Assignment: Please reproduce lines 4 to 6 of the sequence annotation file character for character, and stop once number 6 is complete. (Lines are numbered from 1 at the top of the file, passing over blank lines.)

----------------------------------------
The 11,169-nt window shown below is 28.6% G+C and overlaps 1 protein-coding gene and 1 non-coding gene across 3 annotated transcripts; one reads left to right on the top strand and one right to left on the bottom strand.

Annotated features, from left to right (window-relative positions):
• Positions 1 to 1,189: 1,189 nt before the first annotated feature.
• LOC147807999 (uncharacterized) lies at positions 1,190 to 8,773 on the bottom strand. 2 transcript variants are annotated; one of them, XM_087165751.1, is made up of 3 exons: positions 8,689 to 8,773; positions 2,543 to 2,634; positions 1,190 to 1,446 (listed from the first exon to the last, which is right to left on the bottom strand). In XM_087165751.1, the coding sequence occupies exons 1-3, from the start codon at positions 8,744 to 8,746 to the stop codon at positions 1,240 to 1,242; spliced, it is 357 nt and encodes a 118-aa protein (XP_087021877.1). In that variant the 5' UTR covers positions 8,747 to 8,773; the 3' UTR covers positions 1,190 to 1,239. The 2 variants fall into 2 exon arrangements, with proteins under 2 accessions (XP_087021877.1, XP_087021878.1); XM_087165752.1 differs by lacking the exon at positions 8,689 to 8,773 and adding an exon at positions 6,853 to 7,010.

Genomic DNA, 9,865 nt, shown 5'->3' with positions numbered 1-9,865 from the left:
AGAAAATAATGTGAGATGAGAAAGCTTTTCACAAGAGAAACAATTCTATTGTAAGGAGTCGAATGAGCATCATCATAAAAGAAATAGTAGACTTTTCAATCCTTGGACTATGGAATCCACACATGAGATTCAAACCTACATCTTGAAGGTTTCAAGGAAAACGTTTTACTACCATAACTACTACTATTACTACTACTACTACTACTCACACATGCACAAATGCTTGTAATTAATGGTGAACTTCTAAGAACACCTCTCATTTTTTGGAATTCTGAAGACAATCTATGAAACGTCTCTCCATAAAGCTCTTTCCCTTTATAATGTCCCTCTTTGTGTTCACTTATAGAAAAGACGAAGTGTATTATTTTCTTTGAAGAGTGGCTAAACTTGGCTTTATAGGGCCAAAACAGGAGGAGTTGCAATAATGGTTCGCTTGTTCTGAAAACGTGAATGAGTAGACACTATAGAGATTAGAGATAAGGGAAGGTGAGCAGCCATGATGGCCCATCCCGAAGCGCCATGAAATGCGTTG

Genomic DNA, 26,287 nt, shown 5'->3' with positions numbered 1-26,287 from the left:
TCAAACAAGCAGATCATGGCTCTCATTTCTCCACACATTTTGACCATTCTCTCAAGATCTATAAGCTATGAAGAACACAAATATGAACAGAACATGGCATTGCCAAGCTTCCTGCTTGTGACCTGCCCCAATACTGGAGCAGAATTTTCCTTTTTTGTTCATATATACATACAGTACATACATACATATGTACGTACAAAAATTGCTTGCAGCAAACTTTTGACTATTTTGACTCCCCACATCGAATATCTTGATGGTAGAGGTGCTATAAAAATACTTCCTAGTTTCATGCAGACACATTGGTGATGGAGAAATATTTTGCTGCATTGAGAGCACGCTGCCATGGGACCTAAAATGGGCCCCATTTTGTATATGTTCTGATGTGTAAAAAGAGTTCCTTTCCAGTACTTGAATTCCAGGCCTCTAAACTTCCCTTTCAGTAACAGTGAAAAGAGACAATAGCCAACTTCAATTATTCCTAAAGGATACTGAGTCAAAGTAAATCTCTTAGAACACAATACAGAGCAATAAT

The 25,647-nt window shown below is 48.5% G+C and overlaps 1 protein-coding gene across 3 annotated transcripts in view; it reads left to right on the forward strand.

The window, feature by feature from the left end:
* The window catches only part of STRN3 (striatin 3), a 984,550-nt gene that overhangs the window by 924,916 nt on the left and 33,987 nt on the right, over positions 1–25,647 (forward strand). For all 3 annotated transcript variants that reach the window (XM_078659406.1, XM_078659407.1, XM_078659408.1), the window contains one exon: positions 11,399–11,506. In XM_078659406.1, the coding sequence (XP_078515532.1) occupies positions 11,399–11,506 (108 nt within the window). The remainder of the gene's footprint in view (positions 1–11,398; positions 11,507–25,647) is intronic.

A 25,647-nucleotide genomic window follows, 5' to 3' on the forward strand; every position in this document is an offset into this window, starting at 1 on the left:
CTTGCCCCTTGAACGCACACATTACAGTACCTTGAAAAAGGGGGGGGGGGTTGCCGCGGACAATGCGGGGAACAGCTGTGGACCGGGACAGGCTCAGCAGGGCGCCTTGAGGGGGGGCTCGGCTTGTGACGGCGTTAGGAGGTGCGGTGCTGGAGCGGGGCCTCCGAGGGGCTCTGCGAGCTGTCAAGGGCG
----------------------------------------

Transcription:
• LOC147807999 (uncharacterized) lies at positions 1,190 to 8,773 on the bottom strand. 2 transcript variants are annotated; one of them, XM_087165751.1, is made up of 3 exons: positions 8,689 to 8,773; positions 2,543 to 2,634; positions 1,190 to 1,446 (listed from the first exon to the last, which is right to left on the bottom strand). In XM_087165751.1, the coding sequence occupies exons 1-3, from the start codon at positions 8,744 to 8,746 to the stop codon at positions 1,240 to 1,242; spliced, it is 357 nt and encodes a 118-aa protein (XP_087021877.1). In that variant the 5' UTR covers positions 8,747 to 8,773; the 3' UTR covers positions 1,190 to 1,239. The 2 variants fall into 2 exon arrangements, with proteins under 2 accessions (XP_087021877.1, XP_087021878.1); XM_087165752.1 differs by lacking the exon at positions 8,689 to 8,773 and adding an exon at positions 6,853 to 7,010.

Genomic DNA, 9,865 nt, shown 5'->3' with positions numbered 1-9,865 from the left:
AGAAAATAATGTGAGATGAGAAAGCTTTTCACAAGAGAAACAATTCTATTGTAAGGAGTCGAATGAGCATCATCATAAAAGAAATAGTAGACTTTTCAATCCTTGGACTATGGAATCCACACATGAGATTCAAACCTACATCTTGAAGGTTTCAAGGAAAACGTTTTACTACCATAACTACTACTATTACTACTACTACTACTACTCACACATGCACAAATGCTTGTAATTAATGGTGAACTTCTAAGAACACCTCTCATTTTTTGGAATTCTGAAGACAATCTATGAAACGTCTCTCCATAAAGCTCTTTCCCTTTATAATGTCCCTCTTTGTGTTCACTTATAGAAAAGACGAAGTGTATTATTTTCTTTGAAGAGTGGCTAAACTTGGCTTTATAGGGCCAAAACAGGAGGAGTTGCAATAATGGTTCGCTTGTTCTGAAAACGTGAATGAGTAGACACTATAGAGATTAGAGATAAGGGAAGGTGAGCAGCCATGATGGCCCATCCCGAAGCGCCATGAAATGCGTTG